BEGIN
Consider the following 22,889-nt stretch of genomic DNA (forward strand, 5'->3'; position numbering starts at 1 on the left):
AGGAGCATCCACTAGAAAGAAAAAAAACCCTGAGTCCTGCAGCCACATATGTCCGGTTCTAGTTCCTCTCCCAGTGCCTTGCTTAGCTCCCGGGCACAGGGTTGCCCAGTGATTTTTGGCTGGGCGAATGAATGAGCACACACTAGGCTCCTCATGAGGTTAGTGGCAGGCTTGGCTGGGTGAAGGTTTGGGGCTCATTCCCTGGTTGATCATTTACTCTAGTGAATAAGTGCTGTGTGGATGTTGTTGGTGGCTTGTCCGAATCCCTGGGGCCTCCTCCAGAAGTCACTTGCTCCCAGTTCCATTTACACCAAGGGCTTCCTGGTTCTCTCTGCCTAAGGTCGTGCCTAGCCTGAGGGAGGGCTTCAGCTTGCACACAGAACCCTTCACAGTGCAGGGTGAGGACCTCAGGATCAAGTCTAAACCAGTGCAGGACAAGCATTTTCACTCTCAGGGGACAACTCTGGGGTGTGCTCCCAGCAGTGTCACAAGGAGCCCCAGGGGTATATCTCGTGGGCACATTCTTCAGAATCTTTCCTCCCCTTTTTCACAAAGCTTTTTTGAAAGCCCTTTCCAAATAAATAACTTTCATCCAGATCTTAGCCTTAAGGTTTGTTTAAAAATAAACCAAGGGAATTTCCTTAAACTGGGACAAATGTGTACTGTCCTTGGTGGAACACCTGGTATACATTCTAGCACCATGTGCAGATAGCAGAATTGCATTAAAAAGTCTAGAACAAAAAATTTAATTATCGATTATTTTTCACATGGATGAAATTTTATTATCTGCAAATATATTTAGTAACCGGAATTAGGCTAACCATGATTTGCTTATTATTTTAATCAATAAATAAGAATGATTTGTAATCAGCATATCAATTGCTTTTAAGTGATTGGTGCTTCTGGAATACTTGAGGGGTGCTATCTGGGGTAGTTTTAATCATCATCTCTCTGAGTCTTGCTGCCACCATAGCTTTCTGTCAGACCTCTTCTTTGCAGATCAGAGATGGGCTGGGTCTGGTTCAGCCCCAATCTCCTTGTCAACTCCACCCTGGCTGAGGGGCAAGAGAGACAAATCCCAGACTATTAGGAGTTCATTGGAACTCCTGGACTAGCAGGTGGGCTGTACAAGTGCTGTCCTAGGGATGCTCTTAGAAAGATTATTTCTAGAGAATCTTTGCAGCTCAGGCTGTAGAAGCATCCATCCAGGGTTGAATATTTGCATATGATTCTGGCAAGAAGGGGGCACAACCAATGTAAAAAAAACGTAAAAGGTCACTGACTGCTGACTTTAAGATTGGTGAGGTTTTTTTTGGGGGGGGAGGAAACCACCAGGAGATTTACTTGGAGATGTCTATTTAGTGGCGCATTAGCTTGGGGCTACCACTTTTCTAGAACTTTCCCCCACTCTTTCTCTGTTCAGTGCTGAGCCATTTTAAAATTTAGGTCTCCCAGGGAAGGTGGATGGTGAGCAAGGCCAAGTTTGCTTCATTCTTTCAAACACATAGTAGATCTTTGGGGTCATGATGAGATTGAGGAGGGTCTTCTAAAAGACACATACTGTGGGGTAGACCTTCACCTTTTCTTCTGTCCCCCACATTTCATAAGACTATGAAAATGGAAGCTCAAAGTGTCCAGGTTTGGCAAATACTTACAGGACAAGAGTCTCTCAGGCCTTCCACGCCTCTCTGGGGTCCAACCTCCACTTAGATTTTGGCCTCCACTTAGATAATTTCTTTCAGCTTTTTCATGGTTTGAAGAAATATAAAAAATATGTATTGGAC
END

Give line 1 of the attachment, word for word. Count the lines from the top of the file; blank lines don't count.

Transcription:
Consider the following 22,889-nt stretch of genomic DNA (forward strand, 5'->3'; position numbering starts at 1 on the left):